Instead the writer often seems to be straining for connections. E.g., "My work seems to fit well with that of Professor Smith, in our shared interest in women's writing; with Professor Jones, in ethnic literature; and Professor Hall, in the overlap between literature and politics."

And as you say, that can come off as a little socially weird.

Bardiac said...

I think this is great advice, Flavia. I DO want students to talk about their commitment to undergrad ed and teaching comp, because if hired, they'll do that here. But I also want to hear about their cool research.

And one thing that really sparks my interest is them having demonstrated that they think usefully about inclusion and equity, race, gender, and so forth. We mention these issues in our ads, and they're important to me, at least.

Also, when we invite candidates for campus visits, everyone on the faculty gets a copy of their letter and CV, so it works as a general introduction for the visit, too.

Anonymous said...

I mostly agree. I will add this: as somebody who works at a mostly teacher-oriented Jesuit university, a statement like "a long-time admirer of the Jesuit humanist model of education" is nice to find if you follow up with a few sentences that demonstrate they are not empty words (that show you actually have an idea what the Jesuit humanism model of education is).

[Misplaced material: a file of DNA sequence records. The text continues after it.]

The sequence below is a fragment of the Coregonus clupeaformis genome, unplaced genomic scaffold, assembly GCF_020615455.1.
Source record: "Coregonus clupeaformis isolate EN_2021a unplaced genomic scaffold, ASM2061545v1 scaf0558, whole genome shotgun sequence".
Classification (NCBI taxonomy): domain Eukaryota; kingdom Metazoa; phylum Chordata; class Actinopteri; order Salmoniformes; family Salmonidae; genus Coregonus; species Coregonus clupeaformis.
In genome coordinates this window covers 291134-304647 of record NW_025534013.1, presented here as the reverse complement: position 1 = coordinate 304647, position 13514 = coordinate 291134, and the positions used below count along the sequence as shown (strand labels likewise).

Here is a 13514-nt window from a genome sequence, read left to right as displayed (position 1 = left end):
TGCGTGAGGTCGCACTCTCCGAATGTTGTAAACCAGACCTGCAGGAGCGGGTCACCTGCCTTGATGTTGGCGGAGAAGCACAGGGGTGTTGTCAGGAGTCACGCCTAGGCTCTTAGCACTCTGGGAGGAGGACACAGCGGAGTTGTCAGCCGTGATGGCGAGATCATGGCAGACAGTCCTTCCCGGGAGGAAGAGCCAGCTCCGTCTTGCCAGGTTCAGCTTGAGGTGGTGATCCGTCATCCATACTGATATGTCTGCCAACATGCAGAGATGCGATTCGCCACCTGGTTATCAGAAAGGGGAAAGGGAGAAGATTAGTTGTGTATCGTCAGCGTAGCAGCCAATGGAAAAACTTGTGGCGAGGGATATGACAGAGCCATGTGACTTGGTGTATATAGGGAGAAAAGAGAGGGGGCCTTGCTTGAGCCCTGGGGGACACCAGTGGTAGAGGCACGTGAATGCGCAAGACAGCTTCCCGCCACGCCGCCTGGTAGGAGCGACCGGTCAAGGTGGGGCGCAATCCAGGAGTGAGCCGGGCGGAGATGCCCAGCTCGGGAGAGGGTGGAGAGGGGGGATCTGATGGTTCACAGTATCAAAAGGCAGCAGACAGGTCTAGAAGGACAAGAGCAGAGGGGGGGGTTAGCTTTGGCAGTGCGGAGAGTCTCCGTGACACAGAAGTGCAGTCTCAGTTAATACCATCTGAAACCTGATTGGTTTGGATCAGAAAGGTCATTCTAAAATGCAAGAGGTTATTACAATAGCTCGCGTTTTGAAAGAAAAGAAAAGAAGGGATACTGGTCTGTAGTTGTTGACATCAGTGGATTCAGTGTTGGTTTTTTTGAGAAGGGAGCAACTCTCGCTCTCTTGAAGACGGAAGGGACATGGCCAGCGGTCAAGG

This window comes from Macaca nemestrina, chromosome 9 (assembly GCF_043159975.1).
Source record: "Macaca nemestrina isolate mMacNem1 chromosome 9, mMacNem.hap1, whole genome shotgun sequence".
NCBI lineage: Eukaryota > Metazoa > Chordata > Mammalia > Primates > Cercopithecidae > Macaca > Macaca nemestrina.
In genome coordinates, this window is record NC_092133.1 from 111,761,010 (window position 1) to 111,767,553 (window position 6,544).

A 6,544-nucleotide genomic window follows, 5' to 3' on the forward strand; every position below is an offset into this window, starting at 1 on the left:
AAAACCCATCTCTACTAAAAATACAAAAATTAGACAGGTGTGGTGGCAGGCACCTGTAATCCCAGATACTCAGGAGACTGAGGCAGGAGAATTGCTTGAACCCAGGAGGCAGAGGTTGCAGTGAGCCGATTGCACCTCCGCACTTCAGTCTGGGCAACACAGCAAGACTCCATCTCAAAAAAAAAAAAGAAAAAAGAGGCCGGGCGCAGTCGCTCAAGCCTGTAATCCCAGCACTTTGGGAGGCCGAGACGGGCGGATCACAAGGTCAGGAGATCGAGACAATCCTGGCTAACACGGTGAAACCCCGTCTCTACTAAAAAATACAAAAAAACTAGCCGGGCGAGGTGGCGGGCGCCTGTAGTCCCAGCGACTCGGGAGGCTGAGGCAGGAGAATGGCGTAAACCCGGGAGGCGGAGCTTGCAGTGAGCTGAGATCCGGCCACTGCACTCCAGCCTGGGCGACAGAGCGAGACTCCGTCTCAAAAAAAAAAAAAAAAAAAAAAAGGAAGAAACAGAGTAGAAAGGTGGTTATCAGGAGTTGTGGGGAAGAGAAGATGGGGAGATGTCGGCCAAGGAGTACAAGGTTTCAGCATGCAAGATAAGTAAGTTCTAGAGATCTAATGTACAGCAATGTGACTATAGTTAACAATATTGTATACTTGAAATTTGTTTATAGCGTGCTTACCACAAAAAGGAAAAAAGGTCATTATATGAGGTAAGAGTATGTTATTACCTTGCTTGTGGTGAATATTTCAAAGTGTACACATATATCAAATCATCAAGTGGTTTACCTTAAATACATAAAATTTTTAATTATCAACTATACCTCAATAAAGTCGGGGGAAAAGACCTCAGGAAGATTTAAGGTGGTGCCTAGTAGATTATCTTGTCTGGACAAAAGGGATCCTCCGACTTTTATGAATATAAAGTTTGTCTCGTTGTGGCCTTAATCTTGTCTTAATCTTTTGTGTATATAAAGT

Also, I don't know how applicable this is to other religious universities, but at my university, we don't ask for statements of faith. So it's OK to say you're Catholic/Christian/religious, but don't overdo it. If we didn't ask for a statement of faith, we are not going to hire you because you go to Church 3 times a week. And it can be a turn-off.

Flavia said...

Bardiac:

Yes, that's a great point, and something that job candidates may not know: those who get invited to campus will likely have their file made available to the whole department; and in mine, most people will at least read the letter and vita (and I usually read the writing sample and glance at the rec letters).

Anon:

Thanks for weighing in. I've always wondered about that. When applying to Catholic schools I always mentioned being Catholic--but since faculty aren't necessarily of the denomination of their institution (and sometimes are in active conflict with the administration over what a given religious identity actually means or how it should be reflected in campus or scholastic life), I tried to make clear that I wasn't a freaky hardliner by talking about the opportunities that studying religion and let gave students to reevaluate their religious presumptions--or whatever.